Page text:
Conclusion

Patients presenting with hypokalemia should be evaluated for causes of hypokalemia. Simple tests like urinary electrolytes, urinary creatinine, and urine osmolality can be used to evaluate for secondary causes of hypokalemia. This can aid in establishing unusual causes of hypokalemia, missing out on which can be life threatening for the patient, who may end up developing life-threatening arrhythmia owing to recurring episodes of hypokalemia.

Here, we propose a possibility of one of the rare causes of hypokalemia, a possibility of Liddle-Gitelman overlap syndrome in a patient having features common to both. Further case reports and genetic studies are required to throw light on such possibility.

Authors' Contribution

N.A. did data collection and manuscript draft preparation. V.G. contributed in conceptualization and review of manuscript. S.N. and A.A. did the critical review of manuscript.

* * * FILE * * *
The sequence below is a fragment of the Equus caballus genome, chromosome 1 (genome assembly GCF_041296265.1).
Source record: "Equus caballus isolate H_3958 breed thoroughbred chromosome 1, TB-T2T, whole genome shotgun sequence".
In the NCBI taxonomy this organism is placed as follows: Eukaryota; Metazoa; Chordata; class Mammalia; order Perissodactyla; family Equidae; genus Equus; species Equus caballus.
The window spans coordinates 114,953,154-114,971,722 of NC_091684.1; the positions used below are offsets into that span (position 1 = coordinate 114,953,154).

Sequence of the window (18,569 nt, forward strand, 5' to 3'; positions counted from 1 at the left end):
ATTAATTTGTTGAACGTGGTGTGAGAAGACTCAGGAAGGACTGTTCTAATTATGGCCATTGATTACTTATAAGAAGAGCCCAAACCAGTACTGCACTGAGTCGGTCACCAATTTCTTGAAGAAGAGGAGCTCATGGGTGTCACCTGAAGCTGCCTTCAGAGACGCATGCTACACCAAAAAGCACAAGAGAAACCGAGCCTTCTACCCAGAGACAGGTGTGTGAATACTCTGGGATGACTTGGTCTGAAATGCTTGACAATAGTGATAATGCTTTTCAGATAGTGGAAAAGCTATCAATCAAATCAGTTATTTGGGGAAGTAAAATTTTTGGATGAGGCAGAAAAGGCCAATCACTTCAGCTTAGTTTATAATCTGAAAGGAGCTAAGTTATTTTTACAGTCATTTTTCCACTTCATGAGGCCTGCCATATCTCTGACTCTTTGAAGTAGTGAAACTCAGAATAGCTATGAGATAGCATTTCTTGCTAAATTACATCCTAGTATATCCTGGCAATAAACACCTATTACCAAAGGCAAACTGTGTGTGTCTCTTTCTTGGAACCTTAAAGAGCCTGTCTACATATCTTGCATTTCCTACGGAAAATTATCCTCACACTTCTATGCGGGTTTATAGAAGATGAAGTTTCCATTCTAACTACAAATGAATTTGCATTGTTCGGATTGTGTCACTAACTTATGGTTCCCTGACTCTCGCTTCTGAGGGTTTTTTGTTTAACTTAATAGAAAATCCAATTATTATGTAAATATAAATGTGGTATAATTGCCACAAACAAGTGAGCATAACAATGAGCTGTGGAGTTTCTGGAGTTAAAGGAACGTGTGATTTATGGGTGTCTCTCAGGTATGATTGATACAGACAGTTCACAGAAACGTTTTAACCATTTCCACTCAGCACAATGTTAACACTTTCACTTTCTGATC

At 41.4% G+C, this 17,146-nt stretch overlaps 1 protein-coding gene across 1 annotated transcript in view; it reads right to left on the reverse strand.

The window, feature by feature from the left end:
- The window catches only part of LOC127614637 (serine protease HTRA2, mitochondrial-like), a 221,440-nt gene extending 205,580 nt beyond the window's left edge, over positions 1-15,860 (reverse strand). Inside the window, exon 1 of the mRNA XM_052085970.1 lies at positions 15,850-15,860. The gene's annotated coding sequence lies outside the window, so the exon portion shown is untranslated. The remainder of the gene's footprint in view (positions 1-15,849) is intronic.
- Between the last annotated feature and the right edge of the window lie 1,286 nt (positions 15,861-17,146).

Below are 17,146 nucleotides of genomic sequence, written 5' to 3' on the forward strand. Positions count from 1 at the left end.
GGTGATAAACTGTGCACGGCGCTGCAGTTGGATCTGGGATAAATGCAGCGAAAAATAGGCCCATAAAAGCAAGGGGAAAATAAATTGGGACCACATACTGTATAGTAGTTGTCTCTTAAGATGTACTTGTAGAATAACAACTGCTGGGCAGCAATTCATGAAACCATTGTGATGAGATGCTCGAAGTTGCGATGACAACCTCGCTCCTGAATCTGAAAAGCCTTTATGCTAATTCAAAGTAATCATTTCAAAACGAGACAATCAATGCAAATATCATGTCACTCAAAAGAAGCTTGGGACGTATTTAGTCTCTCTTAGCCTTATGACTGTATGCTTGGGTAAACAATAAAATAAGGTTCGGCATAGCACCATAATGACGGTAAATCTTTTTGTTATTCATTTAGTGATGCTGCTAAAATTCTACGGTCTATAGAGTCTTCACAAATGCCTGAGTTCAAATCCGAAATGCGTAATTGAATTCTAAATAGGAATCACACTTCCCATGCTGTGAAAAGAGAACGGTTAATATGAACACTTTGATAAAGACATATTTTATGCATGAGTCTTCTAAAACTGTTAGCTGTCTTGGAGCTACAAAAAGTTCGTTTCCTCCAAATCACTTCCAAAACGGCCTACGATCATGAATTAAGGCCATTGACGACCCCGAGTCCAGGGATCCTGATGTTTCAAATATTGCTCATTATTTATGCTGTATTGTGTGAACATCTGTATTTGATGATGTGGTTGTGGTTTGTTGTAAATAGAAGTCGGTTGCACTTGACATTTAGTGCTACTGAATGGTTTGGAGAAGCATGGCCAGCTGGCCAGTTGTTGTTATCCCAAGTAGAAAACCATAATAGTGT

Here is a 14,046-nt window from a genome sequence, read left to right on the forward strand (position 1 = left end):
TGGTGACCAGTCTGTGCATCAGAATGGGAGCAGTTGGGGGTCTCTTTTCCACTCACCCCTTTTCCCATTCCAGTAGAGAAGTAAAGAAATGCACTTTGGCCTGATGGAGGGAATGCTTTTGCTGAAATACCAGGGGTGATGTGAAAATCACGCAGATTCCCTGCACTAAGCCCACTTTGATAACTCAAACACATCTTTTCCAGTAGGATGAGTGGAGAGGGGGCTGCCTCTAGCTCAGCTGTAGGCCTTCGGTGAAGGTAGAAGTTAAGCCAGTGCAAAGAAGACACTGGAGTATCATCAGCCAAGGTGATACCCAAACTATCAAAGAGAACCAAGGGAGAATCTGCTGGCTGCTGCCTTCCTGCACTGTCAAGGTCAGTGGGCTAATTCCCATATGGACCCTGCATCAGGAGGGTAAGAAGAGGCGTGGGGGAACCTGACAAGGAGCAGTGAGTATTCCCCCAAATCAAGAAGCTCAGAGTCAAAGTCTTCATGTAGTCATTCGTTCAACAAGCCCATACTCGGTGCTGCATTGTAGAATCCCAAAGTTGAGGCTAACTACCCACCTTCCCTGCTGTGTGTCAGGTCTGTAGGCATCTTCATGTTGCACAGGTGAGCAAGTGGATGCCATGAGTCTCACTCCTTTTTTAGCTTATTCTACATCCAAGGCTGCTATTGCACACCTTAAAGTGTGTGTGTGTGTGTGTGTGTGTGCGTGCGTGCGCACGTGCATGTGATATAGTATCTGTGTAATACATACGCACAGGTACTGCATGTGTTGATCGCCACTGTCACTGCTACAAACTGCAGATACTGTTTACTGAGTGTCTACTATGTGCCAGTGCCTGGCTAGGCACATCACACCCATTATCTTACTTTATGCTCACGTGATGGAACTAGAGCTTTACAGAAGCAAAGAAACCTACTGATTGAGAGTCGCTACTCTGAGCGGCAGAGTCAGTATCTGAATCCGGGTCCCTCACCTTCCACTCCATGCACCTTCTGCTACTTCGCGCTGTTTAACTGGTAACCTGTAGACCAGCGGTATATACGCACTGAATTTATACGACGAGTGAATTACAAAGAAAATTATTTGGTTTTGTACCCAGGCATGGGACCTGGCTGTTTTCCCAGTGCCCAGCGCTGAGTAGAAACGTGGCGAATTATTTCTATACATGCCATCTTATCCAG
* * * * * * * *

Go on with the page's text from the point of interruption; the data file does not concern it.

Conflict of Interest

None.

References

  1. , , , . Clinical and biochemical spectrum of hypokalemic paralysis in Northeast India. Ann Indian Acad Neurol. 2013;16(02):211-217.
    [CrossRef] [PubMed] [Google Scholar]
  2. , , , . Liddle's syndrome presenting with periodic paralysis. J Assoc Physicians India. 2009;57:481-482.
    [Google Scholar]
  3. , , , . Etiological search and epidemiological profile in patients presenting with hypokalemic paresis: an observational study. Indian J Endocrinol Metab. 2018;22(03):397-404.
    [CrossRef] [PubMed] [Google Scholar]
  4. , , , et al. Spectrum of hypokalemic paralysis from a tertiary care center in India. Indian J Nephrol. 2018;28(05):365-369.
    [CrossRef] [PubMed] [Google Scholar]
  5. . Fluid and electrolyte disturbances. Harrison's Principles of Internal Medicine 2022:351.
    [Google Scholar]
Show Sections